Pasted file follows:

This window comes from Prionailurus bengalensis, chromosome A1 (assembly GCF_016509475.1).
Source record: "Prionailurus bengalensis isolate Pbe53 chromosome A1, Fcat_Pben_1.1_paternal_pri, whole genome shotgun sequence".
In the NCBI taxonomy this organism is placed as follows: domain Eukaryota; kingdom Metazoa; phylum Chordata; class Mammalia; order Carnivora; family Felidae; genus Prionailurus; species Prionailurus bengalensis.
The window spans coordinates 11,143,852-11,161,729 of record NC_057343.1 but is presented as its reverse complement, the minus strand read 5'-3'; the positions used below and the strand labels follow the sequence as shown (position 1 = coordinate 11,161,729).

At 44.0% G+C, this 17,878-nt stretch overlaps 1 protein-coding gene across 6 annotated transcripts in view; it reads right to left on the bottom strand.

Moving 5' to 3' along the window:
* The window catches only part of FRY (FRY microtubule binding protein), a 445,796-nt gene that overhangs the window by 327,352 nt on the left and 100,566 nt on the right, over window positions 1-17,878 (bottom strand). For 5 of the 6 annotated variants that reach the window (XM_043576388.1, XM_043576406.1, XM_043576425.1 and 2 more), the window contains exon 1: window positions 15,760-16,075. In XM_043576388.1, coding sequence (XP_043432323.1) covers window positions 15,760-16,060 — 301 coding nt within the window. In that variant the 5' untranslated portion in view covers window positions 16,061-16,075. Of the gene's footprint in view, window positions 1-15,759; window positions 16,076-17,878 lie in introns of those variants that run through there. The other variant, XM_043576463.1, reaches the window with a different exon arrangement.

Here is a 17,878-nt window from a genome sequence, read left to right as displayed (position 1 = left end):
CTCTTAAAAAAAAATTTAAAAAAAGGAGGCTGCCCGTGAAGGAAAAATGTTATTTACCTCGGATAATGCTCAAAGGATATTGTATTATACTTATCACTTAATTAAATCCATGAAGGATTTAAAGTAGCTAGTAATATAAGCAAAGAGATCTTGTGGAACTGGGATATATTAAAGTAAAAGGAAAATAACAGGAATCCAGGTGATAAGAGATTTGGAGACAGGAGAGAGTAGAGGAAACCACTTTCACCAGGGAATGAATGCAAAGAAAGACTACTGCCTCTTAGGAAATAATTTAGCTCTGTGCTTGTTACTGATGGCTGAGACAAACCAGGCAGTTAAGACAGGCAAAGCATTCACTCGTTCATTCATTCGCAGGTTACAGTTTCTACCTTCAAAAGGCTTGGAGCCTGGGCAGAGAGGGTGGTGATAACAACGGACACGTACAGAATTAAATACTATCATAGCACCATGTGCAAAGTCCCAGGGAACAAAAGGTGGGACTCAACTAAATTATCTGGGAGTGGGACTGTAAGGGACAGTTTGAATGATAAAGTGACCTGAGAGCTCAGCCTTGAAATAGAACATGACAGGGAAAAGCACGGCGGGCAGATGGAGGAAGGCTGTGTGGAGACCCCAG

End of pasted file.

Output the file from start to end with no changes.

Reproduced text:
This window comes from Prionailurus bengalensis, chromosome A1 (assembly GCF_016509475.1).
Source record: "Prionailurus bengalensis isolate Pbe53 chromosome A1, Fcat_Pben_1.1_paternal_pri, whole genome shotgun sequence".
In the NCBI taxonomy this organism is placed as follows: domain Eukaryota; kingdom Metazoa; phylum Chordata; class Mammalia; order Carnivora; family Felidae; genus Prionailurus; species Prionailurus bengalensis.
The window spans coordinates 11,143,852-11,161,729 of record NC_057343.1 but is presented as its reverse complement, the minus strand read 5'-3'; the positions used below and the strand labels follow the sequence as shown (position 1 = coordinate 11,161,729).

At 44.0% G+C, this 17,878-nt stretch overlaps 1 protein-coding gene across 6 annotated transcripts in view; it reads right to left on the bottom strand.

Moving 5' to 3' along the window:
* The window catches only part of FRY (FRY microtubule binding protein), a 445,796-nt gene that overhangs the window by 327,352 nt on the left and 100,566 nt on the right, over window positions 1-17,878 (bottom strand). For 5 of the 6 annotated variants that reach the window (XM_043576388.1, XM_043576406.1, XM_043576425.1 and 2 more), the window contains exon 1: window positions 15,760-16,075. In XM_043576388.1, coding sequence (XP_043432323.1) covers window positions 15,760-16,060 — 301 coding nt within the window. In that variant the 5' untranslated portion in view covers window positions 16,061-16,075. Of the gene's footprint in view, window positions 1-15,759; window positions 16,076-17,878 lie in introns of those variants that run through there. The other variant, XM_043576463.1, reaches the window with a different exon arrangement.

Here is a 17,878-nt window from a genome sequence, read left to right as displayed (position 1 = left end):
CTCTTAAAAAAAAATTTAAAAAAAGGAGGCTGCCCGTGAAGGAAAAATGTTATTTACCTCGGATAATGCTCAAAGGATATTGTATTATACTTATCACTTAATTAAATCCATGAAGGATTTAAAGTAGCTAGTAATATAAGCAAAGAGATCTTGTGGAACTGGGATATATTAAAGTAAAAGGAAAATAACAGGAATCCAGGTGATAAGAGATTTGGAGACAGGAGAGAGTAGAGGAAACCACTTTCACCAGGGAATGAATGCAAAGAAAGACTACTGCCTCTTAGGAAATAATTTAGCTCTGTGCTTGTTACTGATGGCTGAGACAAACCAGGCAGTTAAGACAGGCAAAGCATTCACTCGTTCATTCATTCGCAGGTTACAGTTTCTACCTTCAAAAGGCTTGGAGCCTGGGCAGAGAGGGTGGTGATAACAACGGACACGTACAGAATTAAATACTATCATAGCACCATGTGCAAAGTCCCAGGGAACAAAAGGTGGGACTCAACTAAATTATCTGGGAGTGGGACTGTAAGGGACAGTTTGAATGATAAAGTGACCTGAGAGCTCAGCCTTGAAATAGAACATGACAGGGAAAAGCACGGCGGGCAGATGGAGGAAGGCTGTGTGGAGACCCCAG